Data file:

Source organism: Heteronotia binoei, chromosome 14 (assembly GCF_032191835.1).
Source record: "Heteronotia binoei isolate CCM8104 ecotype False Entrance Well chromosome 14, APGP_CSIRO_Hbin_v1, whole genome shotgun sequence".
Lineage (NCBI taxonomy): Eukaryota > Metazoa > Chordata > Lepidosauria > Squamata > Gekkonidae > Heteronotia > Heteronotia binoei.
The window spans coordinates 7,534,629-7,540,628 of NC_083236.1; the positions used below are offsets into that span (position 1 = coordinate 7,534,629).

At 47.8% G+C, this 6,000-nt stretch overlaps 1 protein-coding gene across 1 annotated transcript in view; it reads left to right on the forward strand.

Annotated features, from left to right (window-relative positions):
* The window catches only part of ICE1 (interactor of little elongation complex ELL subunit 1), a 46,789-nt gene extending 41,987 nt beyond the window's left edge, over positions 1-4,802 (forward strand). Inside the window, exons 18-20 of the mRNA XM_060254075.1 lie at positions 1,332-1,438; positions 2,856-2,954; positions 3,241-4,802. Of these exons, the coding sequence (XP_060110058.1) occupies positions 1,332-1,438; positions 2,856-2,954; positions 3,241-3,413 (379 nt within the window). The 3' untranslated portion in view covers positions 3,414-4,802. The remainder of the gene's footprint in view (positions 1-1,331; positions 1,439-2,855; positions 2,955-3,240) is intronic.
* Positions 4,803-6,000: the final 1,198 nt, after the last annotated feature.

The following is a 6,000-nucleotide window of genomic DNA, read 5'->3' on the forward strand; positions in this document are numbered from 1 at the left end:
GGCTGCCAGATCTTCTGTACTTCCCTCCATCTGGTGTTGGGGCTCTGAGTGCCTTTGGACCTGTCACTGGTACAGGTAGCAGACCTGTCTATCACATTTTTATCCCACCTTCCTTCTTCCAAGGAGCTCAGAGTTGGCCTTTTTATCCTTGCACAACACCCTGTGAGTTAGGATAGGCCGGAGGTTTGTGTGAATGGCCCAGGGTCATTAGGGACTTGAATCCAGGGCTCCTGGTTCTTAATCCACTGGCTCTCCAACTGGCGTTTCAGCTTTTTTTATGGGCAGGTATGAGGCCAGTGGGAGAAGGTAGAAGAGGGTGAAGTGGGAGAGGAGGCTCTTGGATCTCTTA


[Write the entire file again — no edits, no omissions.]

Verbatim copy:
Source organism: Heteronotia binoei, chromosome 14 (assembly GCF_032191835.1).
Source record: "Heteronotia binoei isolate CCM8104 ecotype False Entrance Well chromosome 14, APGP_CSIRO_Hbin_v1, whole genome shotgun sequence".
Lineage (NCBI taxonomy): Eukaryota > Metazoa > Chordata > Lepidosauria > Squamata > Gekkonidae > Heteronotia > Heteronotia binoei.
The window spans coordinates 7,534,629-7,540,628 of NC_083236.1; the positions used below are offsets into that span (position 1 = coordinate 7,534,629).

At 47.8% G+C, this 6,000-nt stretch overlaps 1 protein-coding gene across 1 annotated transcript in view; it reads left to right on the forward strand.

Annotated features, from left to right (window-relative positions):
* The window catches only part of ICE1 (interactor of little elongation complex ELL subunit 1), a 46,789-nt gene extending 41,987 nt beyond the window's left edge, over positions 1-4,802 (forward strand). Inside the window, exons 18-20 of the mRNA XM_060254075.1 lie at positions 1,332-1,438; positions 2,856-2,954; positions 3,241-4,802. Of these exons, the coding sequence (XP_060110058.1) occupies positions 1,332-1,438; positions 2,856-2,954; positions 3,241-3,413 (379 nt within the window). The 3' untranslated portion in view covers positions 3,414-4,802. The remainder of the gene's footprint in view (positions 1-1,331; positions 1,439-2,855; positions 2,955-3,240) is intronic.
* Positions 4,803-6,000: the final 1,198 nt, after the last annotated feature.

The following is a 6,000-nucleotide window of genomic DNA, read 5'->3' on the forward strand; positions in this document are numbered from 1 at the left end:
GGCTGCCAGATCTTCTGTACTTCCCTCCATCTGGTGTTGGGGCTCTGAGTGCCTTTGGACCTGTCACTGGTACAGGTAGCAGACCTGTCTATCACATTTTTATCCCACCTTCCTTCTTCCAAGGAGCTCAGAGTTGGCCTTTTTATCCTTGCACAACACCCTGTGAGTTAGGATAGGCCGGAGGTTTGTGTGAATGGCCCAGGGTCATTAGGGACTTGAATCCAGGGCTCCTGGTTCTTAATCCACTGGCTCTCCAACTGGCGTTTCAGCTTTTTTTATGGGCAGGTATGAGGCCAGTGGGAGAAGGTAGAAGAGGGTGAAGTGGGAGAGGAGGCTCTTGGATCTCTTA